All I know is that the next thing I remember was the crowd breaking apart. My vision was blurred with sweat and the instant swelling of my left eye, but through the haze I saw a tall figure coming toward me. At first I was sure that it was Superman, because he was wearing bright blue and red, but it wasn’t Superman, it was Grandpa Amos. He swiftly separated the two of us and grabbed me by the arm, pulling me away from what could have turned into something very ugly.
Inside I praised this dear man who had saved me from the slaughter, but then he began to speak. “Becky.” he said. “What on earth were you thinking? Do you realize how stupid that was getting into a fight with that boy? Well, you sure are lucky that you were losing. I can’t imagine what an ambush it would have been if you actually had the upper hand. Maybe it will teach you a lesson.”
His lecture was painful and so were the bruises I had received from the fight. But the thing that hurt worst of all was the look of disappointment I saw on grandpa’s face as we walked back into the community building. I don’t know if it taught me a lesson or not but I do know that I avoided fights as much as possible after that.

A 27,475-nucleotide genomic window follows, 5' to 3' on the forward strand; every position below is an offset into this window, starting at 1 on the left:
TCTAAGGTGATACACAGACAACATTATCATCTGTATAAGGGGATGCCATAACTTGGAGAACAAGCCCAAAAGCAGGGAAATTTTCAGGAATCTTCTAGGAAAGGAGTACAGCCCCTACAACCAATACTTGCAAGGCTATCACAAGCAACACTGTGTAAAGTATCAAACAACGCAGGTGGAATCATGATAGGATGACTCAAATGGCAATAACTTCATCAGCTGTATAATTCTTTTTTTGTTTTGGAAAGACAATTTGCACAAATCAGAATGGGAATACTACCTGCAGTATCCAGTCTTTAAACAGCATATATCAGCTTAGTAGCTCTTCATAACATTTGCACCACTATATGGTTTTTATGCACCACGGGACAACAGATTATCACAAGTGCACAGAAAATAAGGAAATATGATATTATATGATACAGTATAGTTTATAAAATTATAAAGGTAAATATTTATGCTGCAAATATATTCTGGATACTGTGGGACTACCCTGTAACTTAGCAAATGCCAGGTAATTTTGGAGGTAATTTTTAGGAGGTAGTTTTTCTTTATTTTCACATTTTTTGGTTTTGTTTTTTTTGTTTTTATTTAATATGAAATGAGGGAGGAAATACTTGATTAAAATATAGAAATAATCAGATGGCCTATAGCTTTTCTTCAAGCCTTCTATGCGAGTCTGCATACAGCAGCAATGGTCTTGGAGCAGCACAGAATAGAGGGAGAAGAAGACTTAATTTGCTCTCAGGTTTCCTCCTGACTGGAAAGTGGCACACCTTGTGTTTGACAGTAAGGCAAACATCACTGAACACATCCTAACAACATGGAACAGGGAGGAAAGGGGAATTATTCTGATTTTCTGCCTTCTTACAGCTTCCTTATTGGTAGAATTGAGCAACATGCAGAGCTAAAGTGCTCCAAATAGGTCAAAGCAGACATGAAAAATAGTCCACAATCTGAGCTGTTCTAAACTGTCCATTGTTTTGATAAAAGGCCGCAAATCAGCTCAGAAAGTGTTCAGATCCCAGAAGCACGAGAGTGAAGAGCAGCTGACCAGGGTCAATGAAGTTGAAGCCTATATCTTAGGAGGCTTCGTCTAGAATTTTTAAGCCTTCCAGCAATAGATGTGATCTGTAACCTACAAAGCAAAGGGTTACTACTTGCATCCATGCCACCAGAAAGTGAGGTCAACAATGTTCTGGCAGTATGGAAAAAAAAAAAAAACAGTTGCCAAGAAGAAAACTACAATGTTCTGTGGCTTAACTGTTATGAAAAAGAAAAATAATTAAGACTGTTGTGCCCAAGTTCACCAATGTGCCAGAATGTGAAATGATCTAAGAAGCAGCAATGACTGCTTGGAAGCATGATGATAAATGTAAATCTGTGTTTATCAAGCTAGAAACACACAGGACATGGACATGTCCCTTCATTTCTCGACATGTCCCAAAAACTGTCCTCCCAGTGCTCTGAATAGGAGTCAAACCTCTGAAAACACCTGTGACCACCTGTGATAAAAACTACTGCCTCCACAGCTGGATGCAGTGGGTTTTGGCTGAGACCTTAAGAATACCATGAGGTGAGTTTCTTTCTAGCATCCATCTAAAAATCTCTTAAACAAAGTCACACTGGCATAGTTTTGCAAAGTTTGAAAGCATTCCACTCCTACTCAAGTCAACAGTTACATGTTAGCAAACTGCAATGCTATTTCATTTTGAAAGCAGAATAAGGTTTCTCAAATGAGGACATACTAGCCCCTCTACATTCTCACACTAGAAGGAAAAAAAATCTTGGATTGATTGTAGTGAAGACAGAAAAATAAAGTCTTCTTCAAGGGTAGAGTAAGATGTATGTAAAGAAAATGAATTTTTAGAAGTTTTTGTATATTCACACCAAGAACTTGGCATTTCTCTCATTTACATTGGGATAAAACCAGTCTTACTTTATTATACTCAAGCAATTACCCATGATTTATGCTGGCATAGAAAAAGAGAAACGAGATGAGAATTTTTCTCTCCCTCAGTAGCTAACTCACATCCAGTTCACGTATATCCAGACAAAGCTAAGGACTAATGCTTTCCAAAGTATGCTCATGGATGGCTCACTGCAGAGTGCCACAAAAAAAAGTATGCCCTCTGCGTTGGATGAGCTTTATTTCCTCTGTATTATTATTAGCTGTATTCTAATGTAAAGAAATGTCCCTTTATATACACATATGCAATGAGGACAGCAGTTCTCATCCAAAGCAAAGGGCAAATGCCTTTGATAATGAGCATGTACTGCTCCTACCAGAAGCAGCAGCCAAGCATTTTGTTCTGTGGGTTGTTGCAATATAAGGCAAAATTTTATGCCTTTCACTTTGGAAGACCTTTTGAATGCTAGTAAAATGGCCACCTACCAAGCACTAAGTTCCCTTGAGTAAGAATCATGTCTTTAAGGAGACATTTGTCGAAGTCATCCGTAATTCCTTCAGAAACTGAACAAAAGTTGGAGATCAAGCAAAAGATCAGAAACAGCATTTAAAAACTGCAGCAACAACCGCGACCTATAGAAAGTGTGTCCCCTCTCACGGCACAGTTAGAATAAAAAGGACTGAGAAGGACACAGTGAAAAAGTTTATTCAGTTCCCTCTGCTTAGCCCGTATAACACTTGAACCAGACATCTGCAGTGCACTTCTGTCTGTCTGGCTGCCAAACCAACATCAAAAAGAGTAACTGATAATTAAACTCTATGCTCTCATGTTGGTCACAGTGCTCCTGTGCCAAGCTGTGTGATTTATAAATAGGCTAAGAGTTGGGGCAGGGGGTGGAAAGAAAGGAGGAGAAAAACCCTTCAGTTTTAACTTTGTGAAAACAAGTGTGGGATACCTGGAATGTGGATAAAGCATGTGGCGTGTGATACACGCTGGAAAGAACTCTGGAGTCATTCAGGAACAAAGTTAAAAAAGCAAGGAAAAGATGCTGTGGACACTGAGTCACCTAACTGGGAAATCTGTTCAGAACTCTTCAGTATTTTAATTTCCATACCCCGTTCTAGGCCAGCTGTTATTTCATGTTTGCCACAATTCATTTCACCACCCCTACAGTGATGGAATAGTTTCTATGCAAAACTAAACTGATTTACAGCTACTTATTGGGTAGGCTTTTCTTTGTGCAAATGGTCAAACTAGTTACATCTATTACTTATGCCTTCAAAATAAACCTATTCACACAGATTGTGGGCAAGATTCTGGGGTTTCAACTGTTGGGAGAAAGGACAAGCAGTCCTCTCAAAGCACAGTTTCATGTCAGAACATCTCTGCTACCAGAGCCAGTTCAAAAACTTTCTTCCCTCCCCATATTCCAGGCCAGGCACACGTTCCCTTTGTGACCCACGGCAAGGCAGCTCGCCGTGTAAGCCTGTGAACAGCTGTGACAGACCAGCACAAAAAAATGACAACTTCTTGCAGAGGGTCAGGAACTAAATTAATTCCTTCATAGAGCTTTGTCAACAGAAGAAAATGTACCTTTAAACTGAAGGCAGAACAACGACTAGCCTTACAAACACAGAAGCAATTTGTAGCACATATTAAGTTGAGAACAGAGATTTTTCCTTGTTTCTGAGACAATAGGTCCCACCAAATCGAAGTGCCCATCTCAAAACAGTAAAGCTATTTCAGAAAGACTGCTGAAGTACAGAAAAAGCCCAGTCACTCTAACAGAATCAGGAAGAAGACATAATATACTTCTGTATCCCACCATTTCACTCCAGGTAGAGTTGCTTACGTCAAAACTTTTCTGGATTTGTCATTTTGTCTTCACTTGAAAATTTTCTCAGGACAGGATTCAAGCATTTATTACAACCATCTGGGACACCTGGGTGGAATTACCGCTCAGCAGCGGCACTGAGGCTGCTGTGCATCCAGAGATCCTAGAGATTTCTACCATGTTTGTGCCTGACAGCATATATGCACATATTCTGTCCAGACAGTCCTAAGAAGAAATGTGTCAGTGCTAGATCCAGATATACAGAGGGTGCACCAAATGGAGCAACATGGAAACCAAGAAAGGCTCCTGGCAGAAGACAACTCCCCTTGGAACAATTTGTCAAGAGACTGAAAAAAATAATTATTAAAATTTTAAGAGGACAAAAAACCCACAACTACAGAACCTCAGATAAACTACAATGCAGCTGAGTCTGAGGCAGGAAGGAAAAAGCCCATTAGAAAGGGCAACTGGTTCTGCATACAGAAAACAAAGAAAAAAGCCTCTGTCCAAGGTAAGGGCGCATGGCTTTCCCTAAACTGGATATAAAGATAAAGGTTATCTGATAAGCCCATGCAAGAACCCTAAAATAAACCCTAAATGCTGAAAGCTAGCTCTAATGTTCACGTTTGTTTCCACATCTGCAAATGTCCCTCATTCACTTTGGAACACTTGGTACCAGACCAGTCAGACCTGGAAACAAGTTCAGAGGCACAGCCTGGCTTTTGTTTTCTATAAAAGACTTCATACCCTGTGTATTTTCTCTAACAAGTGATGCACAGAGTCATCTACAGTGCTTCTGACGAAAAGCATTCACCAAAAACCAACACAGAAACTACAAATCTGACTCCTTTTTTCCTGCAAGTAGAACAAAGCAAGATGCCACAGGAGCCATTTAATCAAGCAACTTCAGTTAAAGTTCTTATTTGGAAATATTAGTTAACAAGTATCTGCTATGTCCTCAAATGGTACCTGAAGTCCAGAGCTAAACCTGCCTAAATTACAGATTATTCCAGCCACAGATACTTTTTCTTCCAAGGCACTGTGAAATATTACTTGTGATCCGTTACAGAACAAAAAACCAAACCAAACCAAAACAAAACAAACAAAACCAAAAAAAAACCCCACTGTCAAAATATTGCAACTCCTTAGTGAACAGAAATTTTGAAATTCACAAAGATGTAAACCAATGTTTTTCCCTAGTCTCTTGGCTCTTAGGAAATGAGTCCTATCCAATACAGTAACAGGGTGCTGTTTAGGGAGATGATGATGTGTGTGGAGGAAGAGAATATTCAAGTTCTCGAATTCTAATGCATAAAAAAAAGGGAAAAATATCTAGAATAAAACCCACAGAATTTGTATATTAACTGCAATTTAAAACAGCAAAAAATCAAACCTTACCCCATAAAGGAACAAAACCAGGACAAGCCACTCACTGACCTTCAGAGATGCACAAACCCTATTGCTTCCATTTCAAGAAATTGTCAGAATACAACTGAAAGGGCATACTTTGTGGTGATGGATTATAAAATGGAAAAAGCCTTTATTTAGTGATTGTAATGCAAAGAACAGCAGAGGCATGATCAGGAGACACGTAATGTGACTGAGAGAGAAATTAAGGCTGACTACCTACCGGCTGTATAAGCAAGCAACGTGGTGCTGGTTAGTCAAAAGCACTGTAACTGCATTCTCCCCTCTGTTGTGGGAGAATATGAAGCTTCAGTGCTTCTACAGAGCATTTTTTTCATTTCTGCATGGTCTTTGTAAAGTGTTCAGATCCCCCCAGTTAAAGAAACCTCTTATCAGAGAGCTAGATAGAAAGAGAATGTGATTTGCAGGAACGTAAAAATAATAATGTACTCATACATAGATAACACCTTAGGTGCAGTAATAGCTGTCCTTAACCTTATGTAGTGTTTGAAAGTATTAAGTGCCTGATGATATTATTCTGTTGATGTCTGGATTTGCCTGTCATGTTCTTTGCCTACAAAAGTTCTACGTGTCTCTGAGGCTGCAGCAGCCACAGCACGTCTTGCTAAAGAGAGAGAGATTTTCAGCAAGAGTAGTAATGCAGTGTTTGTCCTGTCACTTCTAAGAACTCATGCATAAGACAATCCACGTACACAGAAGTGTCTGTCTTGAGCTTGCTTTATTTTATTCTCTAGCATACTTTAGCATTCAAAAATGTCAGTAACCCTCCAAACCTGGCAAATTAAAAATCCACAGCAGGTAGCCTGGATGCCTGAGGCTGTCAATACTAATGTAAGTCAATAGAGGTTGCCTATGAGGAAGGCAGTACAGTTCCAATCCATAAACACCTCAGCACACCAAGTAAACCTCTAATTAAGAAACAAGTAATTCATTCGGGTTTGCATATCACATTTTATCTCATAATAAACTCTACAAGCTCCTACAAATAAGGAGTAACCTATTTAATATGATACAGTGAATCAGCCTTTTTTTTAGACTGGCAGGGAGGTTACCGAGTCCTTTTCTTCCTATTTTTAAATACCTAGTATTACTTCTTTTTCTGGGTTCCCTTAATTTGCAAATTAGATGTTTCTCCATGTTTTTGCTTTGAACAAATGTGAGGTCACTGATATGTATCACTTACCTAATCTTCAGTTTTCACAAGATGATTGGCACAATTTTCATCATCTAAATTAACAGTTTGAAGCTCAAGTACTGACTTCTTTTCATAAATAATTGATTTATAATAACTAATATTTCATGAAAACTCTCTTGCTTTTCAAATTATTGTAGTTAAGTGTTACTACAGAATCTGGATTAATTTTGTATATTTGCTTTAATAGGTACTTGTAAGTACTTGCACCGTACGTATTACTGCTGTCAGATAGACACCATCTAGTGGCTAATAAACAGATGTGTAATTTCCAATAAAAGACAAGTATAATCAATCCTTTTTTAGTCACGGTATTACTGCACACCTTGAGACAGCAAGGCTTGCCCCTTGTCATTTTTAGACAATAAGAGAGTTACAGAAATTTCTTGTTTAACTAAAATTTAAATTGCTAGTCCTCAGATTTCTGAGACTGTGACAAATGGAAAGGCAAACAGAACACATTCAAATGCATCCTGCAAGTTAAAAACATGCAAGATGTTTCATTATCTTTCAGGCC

The ride back home after the Pow Wow was rather silent. My mind reflected on the events that had unfolded that evening. I thought about how grateful I was that I had nothing more than a black eye and a fat lip. I thought about how different my ideas of Indians and Pow Wows were compared to what I saw, and I thought about how much I loved Grandpa Amos and how he may not have been Superman, but how he was a hero, to me.

Friday, February 4, 2011

My friend Rachel posted her Friday confessions today and challenged all to do the same. I'm game so here it goes.

Confession #1: I know most of the words to songs from shows like Barney and The Wiggles and like to sing along with them.

Confession #2: I love to sleep! I can sleep in late everyday if I don't have anything going on and if I do have early morning activities I like to take naps. I don't always get them, but when I do. Wow! They are the best!

Confession #3: I secretly wanted to be a famous singer . . . and famous author . . . and professional soccer player. That isn't too unreasonable is it?

Confession #4: I am doing nothing in my life right now that I had imagined when I was 16, or 18, or even 20. And I sometimes wonder if I would be happy if my life had turned out like I thought it would.